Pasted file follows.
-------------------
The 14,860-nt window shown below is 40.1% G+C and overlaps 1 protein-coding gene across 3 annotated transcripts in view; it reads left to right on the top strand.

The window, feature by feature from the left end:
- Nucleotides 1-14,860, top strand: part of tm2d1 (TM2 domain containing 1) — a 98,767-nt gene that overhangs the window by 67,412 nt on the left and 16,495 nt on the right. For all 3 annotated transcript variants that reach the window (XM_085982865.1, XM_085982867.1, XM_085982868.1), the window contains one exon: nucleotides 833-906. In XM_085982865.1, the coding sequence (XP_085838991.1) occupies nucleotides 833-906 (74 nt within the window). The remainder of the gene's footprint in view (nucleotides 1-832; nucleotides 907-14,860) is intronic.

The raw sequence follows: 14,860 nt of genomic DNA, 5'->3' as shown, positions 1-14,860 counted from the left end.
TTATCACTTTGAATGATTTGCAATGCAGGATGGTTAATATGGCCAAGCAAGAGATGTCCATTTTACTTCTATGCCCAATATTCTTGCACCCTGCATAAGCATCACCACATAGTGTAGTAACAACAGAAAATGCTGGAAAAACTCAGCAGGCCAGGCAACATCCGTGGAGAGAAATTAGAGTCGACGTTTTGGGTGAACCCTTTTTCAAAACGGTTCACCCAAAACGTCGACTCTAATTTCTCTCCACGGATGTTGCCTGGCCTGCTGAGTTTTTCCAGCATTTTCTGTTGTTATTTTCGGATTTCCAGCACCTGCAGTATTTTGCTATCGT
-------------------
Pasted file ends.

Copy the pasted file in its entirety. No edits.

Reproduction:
The 14,860-nt window shown below is 40.1% G+C and overlaps 1 protein-coding gene across 3 annotated transcripts in view; it reads left to right on the top strand.

The window, feature by feature from the left end:
- Nucleotides 1-14,860, top strand: part of tm2d1 (TM2 domain containing 1) — a 98,767-nt gene that overhangs the window by 67,412 nt on the left and 16,495 nt on the right. For all 3 annotated transcript variants that reach the window (XM_085982865.1, XM_085982867.1, XM_085982868.1), the window contains one exon: nucleotides 833-906. In XM_085982865.1, the coding sequence (XP_085838991.1) occupies nucleotides 833-906 (74 nt within the window). The remainder of the gene's footprint in view (nucleotides 1-832; nucleotides 907-14,860) is intronic.

The raw sequence follows: 14,860 nt of genomic DNA, 5'->3' as shown, positions 1-14,860 counted from the left end.
TTATCACTTTGAATGATTTGCAATGCAGGATGGTTAATATGGCCAAGCAAGAGATGTCCATTTTACTTCTATGCCCAATATTCTTGCACCCTGCATAAGCATCACCACATAGTGTAGTAACAACAGAAAATGCTGGAAAAACTCAGCAGGCCAGGCAACATCCGTGGAGAGAAATTAGAGTCGACGTTTTGGGTGAACCCTTTTTCAAAACGGTTCACCCAAAACGTCGACTCTAATTTCTCTCCACGGATGTTGCCTGGCCTGCTGAGTTTTTCCAGCATTTTCTGTTGTTATTTTCGGATTTCCAGCACCTGCAGTATTTTGCTATCGT